Cynthia J. Hollenbeck

Zig Zag

Another trinket in the display window
of my father’s shoe repair shop, I am
an unkempt preschooler in bell bottoms
and T-shirt sitting among upside down
armadillo shells stuffed with buckles,
rows of handmade leather sandals,
puck-shaped tins of shoe polish. Above
me, leather jackets on hangers dangle
from a bull whip of braided rawhide.

In the store front, suede hip-huggers
in coffee and cream circle clothing racks,
squeezed between tie-dyed Tees and
tank dresses. Forming a capital L,
blond wood showcases house vials
of patchouli and lemon oil, wood pipes,
flavored rolling papers, roach clips.

Behind the gold curtain to the workshop,
my father, black wavy hair and round
eye glasses, denim shirt sleeves rolled
to the elbow, hunches over the last,
a foot-shaped hunk of iron standing
high as his chest. He paints barge cement
onto shoe soles, fuses them to the welts,
pounds with an iron hammer—he clangs
metal against metal, as if he were beating
the hell out of life itself, his pizza from
Mario’s on the sewing table growing cold.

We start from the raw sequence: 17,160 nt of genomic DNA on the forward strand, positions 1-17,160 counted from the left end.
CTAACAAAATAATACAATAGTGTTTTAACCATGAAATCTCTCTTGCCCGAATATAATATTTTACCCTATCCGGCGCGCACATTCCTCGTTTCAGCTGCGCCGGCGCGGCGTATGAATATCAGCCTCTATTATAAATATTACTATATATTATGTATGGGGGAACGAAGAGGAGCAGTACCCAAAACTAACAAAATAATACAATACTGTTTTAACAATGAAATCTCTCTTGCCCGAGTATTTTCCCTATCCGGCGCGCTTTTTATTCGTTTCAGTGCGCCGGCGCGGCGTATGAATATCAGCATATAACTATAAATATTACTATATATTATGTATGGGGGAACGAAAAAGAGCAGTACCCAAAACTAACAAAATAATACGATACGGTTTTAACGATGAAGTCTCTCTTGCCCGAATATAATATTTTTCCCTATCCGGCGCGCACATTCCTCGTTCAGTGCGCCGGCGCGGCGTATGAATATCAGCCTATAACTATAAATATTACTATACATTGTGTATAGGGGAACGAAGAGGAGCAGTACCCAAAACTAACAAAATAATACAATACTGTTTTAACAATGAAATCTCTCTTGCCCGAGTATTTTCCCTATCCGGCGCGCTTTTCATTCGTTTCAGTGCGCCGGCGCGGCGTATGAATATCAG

My father throws all his strength into
his work, and in my youthful ignorance,
I somehow believe he likes to fix the stinky
shoes of the rich. Years from now he will
tell me he dreamt of being an astronaut,
exploring space, looking down at the
earth from above, the wish stolen by
allergies, poor eyesight, hungry kids.

I crouch beneath my father’s workbench,
hidden among piles of broken shoes,
work-order tickets, the air stinking
of mildew and feet. My father, biceps
muscled, his smooth face the color
of Spanish olives, sips from a bottle
of over-the-counter cough syrup,
smokes one Marlboro Red after another,
swallows aspirin with cold coffee.

In the distance I hear the jingle of the bell
on the door—one more customer, one more
pair of shoes, one more break in the day
my father and I should be spending together,
maybe on the banks of the Susquehanna River—
we cast our rods into murky water, steal
sunfish and perch from their dark beds,
yank crawdads from under rocks
to use as bait. We pee behind trees, end the day
with burgers and fries from McDonald’s.

But we’re days from the weekend, and
the phone keeps ringing. So, I open the box
of rolling papers I’ve lifted from the showcase,
tear out a leaf and savor the tart sweetness
of strawberry melting on my tongue.

Then I reach in for another.


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